When I was in prison, I was wrapped up in all those deep books. That Tolstoy crap - people shouldn't read that stuff.
History is full of people who went to prison or were burned at the stake for proclaiming their ideas. Society has always defended itself.
Prisons don't rehabilitate, they don't punish, they don't protect, so what the hell do they do?
I have paid no poll-tax for six years. I was put into a jail once on this account, for one night; and, as I stood considering the walls of solid stone, I could not help being struck with the foolishness of that institution which treated me as if I were mere flesh and blood and bones, to be locked up...I saw that, if there was a wall of stone between me and my townsmen, there was a still more difficult one to climb or break through, before they could get to be as free as I was.
It is the deed that teaches, not the name we give it. Murder and capital punishment are not opposites that cancel one another, but similars that breed their own kind.
I wrote a million words in the first year, and I could never have done that outside of prison.
I can tell you this on a stack of Bibles: prisons are archaic, brutal, unregenerative, overcrowded hell holes where the inmates are treated like animals with absolutely not one humane thought given to what they are going to do once they are released. You're an animal in a cage and you're treated like one.
On average, drug prisoners spend more time in federal prison than rapists, who often get out on early release because of the overcrowding in prison caused by the Drug War.
Injustice anywhere is a threat to justice everywhere. We are caught in an inescapable network of mutuality, tied in a single garment of destiny. Whatever affects one directly, affects all indirectly.
Crime is a logical extension of the sort of behavior that often [is] considered perfectly respectable in legitimate business.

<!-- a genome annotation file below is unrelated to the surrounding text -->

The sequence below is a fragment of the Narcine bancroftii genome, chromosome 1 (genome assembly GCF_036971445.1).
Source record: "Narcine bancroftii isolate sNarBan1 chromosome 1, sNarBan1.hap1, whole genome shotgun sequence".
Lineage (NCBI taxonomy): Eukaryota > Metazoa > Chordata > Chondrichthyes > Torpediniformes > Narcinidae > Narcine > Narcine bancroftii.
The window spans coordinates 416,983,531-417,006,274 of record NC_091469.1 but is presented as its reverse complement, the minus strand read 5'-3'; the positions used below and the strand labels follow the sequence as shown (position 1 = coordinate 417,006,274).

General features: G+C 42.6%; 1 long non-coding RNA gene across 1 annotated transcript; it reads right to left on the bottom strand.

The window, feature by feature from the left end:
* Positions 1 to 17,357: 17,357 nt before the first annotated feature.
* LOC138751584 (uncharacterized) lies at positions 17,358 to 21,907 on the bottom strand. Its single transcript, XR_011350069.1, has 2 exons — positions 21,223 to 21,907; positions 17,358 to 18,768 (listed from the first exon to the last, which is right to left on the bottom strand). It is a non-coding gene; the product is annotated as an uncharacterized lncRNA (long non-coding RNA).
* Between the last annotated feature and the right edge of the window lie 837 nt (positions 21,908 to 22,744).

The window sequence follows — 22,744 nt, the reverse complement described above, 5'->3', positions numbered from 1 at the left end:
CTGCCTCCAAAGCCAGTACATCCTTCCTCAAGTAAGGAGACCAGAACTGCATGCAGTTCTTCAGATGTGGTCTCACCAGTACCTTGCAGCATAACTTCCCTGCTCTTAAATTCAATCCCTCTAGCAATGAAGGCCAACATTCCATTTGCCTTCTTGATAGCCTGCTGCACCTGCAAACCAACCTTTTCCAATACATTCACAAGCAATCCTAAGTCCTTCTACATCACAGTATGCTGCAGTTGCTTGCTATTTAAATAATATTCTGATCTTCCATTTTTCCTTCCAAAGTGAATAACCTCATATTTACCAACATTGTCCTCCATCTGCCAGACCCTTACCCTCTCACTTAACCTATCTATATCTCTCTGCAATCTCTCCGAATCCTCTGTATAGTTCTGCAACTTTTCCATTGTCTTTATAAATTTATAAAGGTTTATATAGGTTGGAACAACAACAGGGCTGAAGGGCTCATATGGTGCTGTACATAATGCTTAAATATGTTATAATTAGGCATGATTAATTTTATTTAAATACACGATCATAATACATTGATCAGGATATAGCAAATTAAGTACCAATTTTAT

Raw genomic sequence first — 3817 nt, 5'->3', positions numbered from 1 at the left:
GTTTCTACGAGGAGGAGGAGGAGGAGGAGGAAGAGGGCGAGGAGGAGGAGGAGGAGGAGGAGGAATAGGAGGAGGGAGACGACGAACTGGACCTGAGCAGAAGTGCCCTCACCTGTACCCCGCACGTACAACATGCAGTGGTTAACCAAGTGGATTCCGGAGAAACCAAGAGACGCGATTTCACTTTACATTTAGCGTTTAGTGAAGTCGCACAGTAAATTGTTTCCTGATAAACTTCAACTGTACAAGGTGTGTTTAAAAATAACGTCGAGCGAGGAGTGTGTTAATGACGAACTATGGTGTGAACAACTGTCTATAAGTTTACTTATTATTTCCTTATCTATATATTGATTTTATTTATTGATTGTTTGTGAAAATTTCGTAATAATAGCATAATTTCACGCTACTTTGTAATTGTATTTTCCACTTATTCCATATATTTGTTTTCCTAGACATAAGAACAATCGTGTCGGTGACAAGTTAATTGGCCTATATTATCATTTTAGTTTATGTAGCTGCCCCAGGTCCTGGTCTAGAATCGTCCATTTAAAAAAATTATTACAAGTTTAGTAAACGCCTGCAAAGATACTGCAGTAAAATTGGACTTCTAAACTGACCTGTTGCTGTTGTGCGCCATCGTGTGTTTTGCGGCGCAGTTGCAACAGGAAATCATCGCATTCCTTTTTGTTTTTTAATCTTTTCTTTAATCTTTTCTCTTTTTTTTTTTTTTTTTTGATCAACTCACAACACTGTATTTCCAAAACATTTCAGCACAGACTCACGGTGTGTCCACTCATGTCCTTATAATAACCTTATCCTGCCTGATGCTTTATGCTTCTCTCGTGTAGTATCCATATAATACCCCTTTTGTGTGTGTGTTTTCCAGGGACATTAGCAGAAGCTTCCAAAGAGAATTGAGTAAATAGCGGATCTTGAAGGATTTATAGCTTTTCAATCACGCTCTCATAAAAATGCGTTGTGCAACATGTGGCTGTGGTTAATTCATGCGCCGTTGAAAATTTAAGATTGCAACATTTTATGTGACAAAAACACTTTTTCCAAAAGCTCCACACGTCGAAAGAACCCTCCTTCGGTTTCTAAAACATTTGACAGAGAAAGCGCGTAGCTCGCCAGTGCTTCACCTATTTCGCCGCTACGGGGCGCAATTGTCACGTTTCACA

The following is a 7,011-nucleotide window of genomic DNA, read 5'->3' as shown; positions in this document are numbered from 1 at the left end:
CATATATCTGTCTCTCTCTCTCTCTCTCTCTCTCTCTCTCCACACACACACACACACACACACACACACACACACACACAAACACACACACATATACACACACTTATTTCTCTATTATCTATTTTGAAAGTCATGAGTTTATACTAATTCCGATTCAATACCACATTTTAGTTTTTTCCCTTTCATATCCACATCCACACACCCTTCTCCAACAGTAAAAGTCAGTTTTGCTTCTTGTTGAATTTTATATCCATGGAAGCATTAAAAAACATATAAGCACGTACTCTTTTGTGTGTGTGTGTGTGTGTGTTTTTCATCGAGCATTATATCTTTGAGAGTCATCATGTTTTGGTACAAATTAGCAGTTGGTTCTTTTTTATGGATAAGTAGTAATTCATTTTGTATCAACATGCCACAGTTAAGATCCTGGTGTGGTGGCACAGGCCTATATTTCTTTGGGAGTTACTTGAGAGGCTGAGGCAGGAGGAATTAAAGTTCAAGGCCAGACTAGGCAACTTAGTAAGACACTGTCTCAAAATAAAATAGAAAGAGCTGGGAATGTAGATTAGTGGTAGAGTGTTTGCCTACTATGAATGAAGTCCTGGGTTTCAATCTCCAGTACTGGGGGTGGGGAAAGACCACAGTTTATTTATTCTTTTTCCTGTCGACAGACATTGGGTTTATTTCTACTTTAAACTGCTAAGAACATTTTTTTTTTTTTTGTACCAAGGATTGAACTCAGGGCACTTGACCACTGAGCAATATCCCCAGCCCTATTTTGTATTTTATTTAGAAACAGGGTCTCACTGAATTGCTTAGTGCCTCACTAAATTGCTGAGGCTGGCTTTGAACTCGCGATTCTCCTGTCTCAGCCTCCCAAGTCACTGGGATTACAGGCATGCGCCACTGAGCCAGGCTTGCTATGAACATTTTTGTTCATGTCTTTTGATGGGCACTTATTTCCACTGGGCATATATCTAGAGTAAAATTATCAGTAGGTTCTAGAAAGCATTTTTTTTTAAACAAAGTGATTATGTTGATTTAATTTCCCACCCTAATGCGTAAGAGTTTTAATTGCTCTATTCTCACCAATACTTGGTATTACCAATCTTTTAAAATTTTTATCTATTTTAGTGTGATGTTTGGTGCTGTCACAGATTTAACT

Nor cell, nor chain, nor dungeon speaks to the murderer like the voice of solitude.
I am certain that nothing has done so much to destroy the juridical safeguards of individual freedom as the striving after this mirage of social justice.
It is safer that a bad man should not be accused, than that he should be acquitted.
Whatever you think of de Sade, he was a complex figure and we should not look for easy answers with him. He was, strangely perhaps, against the death penalty, and he was never put in prison for murders or anything like that.
Three hundred years ago a prisoner condemned to the Tower of London carved on the wall of his cell this sentiment to keep up his spirits during his long imprisonment: “It is not adversity that kills, but the impatience with which we bear adversity.”
I never saw a man who looked With such a wistful eye Upon that little tent of blue Which prisoners call the sky.
The English laws punish vice; the Chinese laws do more, they reward virtue.
He was a first-time nonviolent possible offender, ... And under the mandatory minimums, he was put in prison for 15 years. Not only does the punishment not fit the crime, but the mandatory minimums don't give judges any discretion to look at the background of the case, to read into the specifics of the case. I don't know a judge who really is in favor of the mandatory minimums.
To seek the redress of grievances by going to law, is like sheep running for shelter to a bramble bush.
They're not supposed to show prison films in prison. Especially ones that are about escaping.
The idea that the sole aim of punishment is to prevent crime is obviously grounded upon the theory that crime can be prevented, which is almost as dubious as the notion that poverty can be prevented.